DK Arts & Entertainment: Literature
Literature uses words to create works of art. It is usually written, but some works are passed on by word of mouth. There are several different forms of writing, such as poetry, drama (plays), or NOVELS, but they can all offer insights into people’s innermost thoughts and feelings.
The earliest written works were epic poems—long stories or MYTHS about the adventures of heroes. The Indian epics Ramayana and Mahabharata (c. 500 BC) are still read today. Two famous Greek poems, Homer’s Odyssey and Iliad, were first written down from the spoken tradition in the 8th century.
Table 38. LANDMARKS
|Divine Comedy Dante Alighieri
|The Canterbury Tales Geoffrey Chaucer
|Sonnets William Shakespeare
|Moby Dick Harold Melville
|Ulysses James Joyce
|Nineteen Eighty-Four George Orwell
|One Hundred Years of Solitude Gabriel García Márquez
Literature differs from country to country because of the language it is written in. Some forms of literature come from one country, such as Japanese haiku poetry. However, the themes of love, revenge, and death are found everywhere.
Creative people who have something to say need to find a means of expression. Painters use paint, and writers use words. Authors write to inform, explore, amuse, inspire, and to tell a good story. They also write NONFICTION to record events and lives.
Novels are stories in prose (not verse) that explore people and society using imaginary characters. They are structured around PLOTS and are usually more than 50,000 words in length. Novels are organized into categories of fiction called GENRES.
One of the earliest novels was Don Quixote (1605) by the Spanish writer Miguel de Cervantes (1547–1616). Around 100 years later, novels became popular when Robinson Crusoe (1719) was published. Written by English author Daniel Defoe (1660–1731), it is the story of a shipwrecked man alone on a remote island.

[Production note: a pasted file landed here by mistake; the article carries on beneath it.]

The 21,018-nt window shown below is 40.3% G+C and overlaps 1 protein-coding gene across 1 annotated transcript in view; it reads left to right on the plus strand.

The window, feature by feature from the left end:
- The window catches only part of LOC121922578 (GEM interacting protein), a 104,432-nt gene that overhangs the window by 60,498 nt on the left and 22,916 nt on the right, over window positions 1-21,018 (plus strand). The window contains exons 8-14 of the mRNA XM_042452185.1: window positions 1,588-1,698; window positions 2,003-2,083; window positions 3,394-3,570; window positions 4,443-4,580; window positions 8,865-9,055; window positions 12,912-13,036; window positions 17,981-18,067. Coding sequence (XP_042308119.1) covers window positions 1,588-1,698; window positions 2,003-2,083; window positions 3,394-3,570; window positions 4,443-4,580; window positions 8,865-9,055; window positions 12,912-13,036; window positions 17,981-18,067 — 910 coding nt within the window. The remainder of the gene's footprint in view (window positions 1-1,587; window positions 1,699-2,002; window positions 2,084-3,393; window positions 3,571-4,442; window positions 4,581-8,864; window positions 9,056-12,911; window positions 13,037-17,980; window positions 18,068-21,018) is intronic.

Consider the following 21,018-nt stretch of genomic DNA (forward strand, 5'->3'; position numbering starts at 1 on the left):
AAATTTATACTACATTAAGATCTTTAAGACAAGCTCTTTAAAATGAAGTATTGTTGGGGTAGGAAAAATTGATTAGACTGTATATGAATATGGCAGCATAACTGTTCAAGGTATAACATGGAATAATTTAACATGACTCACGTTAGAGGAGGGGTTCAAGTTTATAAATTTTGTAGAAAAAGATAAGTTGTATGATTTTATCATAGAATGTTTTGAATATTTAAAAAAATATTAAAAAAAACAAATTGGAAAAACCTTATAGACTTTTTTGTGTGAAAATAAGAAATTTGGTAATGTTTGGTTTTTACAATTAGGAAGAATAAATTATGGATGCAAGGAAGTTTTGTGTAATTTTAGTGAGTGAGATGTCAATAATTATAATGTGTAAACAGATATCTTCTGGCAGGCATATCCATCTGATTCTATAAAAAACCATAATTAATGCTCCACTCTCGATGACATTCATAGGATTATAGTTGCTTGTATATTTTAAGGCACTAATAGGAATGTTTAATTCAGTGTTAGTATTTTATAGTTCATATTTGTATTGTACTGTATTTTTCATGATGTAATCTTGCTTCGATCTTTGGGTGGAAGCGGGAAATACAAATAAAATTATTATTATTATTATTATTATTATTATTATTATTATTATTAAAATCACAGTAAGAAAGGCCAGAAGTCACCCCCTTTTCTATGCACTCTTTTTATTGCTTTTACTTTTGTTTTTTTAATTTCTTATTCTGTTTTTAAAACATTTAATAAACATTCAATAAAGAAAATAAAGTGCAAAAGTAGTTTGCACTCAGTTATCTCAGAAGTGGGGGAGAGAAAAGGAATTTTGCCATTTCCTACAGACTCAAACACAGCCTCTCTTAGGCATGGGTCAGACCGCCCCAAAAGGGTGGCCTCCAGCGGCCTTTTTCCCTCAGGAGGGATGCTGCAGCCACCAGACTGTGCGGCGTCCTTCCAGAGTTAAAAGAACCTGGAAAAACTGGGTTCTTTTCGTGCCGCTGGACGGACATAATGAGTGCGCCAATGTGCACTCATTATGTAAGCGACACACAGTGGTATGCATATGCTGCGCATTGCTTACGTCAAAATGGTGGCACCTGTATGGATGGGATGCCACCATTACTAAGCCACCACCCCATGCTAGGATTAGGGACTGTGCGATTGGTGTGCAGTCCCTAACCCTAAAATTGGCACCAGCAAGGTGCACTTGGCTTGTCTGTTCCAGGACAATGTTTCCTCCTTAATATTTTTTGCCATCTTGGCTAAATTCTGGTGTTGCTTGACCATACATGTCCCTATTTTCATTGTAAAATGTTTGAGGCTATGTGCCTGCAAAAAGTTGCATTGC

Genres are categories of fiction (imaginative stories), depending on what the story is about. A love story belongs to the romance genre. A murder story is categorized as crime. Stories can belong to more than one genre.
Authors, like readers, have their favorite interests and will only write on a subject they feel connected to. Categorizing a book means that readers know what to expect and where to look for it in a bookstore or library. Changing social trends and tastes can inspire new genres.
The first popular detective in fiction was Sherlock Holmes, created by Arthur Conan Doyle (1859–1930).
The plot is what happens in a story. Most plots have a beginning, a middle, and an end, and contain problems that are eventually solved. Writers usually invent plots, although some authors, like William Shakespeare, may take them from history.
All cultures have myths—stories that reflect religious and social beliefs. These stories feature gods and superhumans and explore the great questions of life—such as “Where do we come from?”, “Why are we here?”, and “Why does evil exist?”
Mythic heroes are humans with superhuman powers, often because one of their parents was a god or goddess. They have to show tremendous courage in overcoming spiritual and physical challenges to save an individual, their family, or an entire nation.
Although myths are old, they still appeal to us because they contain lasting truths about the way people feel. The myth of Persephone, for example, is about the annual crop cycle, but also illustrates the strength of the bond between mother and daughter.
Nonfiction deals with facts and real events, and is written in prose. It includes histories, essays, travel writing, letters, biographies, and diaries. The first known work of prose was a history of the Persian wars, written by Herodotus c. 430 BC in ancient Greece.
Much nonfiction is written for reference (information) only, and is not considered to be literature because the author’s style and point of view are irrelevant. Compare this with a biography, where the author’s writing style and interpretation of facts are essential to the understanding of the subject.
A diary is a daily record of a person’s thoughts and experiences, often not intended for publication. The great English diarist Samuel Pepys (1633–1703) wrote in code. His diary records a mixture of great public and intimate personal events and builds up a vivid picture of the times in which it was written.
This young Jewish girl recorded how she and her family hid from the Nazis in Amsterdam during World War II. She gave a moving account of the difficulties of her life, but also her friendship with the son of the family hiding with them. Anne Frank died in a concentration camp in 1945.